At supper, neither my father nor I said anything to each other. I was worried he might ask me what had happened to the ants.
-See also Dogs; Engagement Ring; Jealousy; Outcast; Revenge; Tornadoes
I work as a secretary in the media. The company I work for specializes in writing and producing technical newsletters for small- to medium-sized industrial businesses. Working in the media is something I don’t always talk about because some people seem to think I’m showing off. This is something I would never do, but it’s hard when all everybody wants to know is what it’s like to have such an exciting job. Maybe this is why people in the media tend to stick together. But then again, the strange thing I have noticed is that when they’re together, the only thing they talk about is what they are going to do and not what they do do. It seems they are all just filling in time before they become writers or film directors or actors or painters. It makes me feel dull for enjoying my job because there is absolutely nothing else I can imagine myself doing.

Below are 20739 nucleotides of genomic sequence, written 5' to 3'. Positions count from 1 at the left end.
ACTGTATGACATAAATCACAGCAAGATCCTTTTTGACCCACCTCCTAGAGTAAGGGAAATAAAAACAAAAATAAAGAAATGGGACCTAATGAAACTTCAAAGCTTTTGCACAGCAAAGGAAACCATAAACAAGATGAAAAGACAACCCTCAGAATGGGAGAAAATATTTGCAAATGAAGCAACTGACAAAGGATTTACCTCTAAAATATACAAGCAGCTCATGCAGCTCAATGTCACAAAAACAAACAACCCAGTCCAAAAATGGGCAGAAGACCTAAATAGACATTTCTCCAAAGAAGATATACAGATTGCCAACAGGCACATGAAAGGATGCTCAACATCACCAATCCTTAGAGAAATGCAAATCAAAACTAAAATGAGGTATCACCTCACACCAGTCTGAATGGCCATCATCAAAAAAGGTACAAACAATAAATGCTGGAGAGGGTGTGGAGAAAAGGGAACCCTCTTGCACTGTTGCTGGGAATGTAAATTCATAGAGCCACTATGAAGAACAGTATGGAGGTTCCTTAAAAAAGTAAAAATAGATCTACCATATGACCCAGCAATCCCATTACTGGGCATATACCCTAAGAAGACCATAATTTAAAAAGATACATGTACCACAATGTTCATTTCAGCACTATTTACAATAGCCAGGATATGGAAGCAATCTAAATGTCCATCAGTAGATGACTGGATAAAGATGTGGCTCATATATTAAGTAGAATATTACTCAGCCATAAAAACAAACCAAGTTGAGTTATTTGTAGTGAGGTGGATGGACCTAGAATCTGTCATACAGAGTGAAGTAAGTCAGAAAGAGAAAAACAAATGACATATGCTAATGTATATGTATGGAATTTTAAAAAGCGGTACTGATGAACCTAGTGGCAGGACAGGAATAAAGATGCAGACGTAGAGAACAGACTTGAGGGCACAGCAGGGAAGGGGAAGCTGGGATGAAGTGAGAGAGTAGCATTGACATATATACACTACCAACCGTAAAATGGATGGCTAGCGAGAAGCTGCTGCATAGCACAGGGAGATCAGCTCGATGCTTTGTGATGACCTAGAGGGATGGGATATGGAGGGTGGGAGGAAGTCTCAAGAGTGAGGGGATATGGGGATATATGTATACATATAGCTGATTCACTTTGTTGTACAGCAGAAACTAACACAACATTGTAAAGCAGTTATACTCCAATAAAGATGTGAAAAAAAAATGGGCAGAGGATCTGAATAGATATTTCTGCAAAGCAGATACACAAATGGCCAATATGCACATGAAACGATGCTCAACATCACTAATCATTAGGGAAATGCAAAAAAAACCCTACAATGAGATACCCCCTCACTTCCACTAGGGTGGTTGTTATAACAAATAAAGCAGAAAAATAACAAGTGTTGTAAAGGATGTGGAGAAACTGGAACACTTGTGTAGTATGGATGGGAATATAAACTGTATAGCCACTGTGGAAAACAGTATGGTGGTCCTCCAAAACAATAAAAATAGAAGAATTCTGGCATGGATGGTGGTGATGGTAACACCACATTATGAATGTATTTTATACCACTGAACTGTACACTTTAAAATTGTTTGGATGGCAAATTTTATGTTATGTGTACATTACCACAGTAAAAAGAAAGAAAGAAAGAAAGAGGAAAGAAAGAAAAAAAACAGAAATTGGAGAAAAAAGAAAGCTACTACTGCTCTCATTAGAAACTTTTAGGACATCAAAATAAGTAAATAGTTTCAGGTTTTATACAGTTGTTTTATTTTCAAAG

-See also Dreams; Imposter Syndrome; Wobbling
My grandmother on my mother’s side was a young girl in Liverpool during World War II. She can still remember the night the Heinz factory was bombed and how for days afterward the city smelled of cooked baked beans. It made the people in the city even hungrier than they were already.
Her mother—my great-grandmother—once spotted an unexploded bomb caught in a tree near their house. For hours she ran round getting people out of their houses and down to the shelter, where my grandmother was hiding. My great-grandmother wheeled the sick down, helped mothers with little children, and reassured the elderly.
She must have saved many, many lives that night, so I can’t blame my grandmother for still being annoyed, years later, that they didn’t give her mother a medal for her bravery. Instead, they gave it to the lady who was in charge of making tea.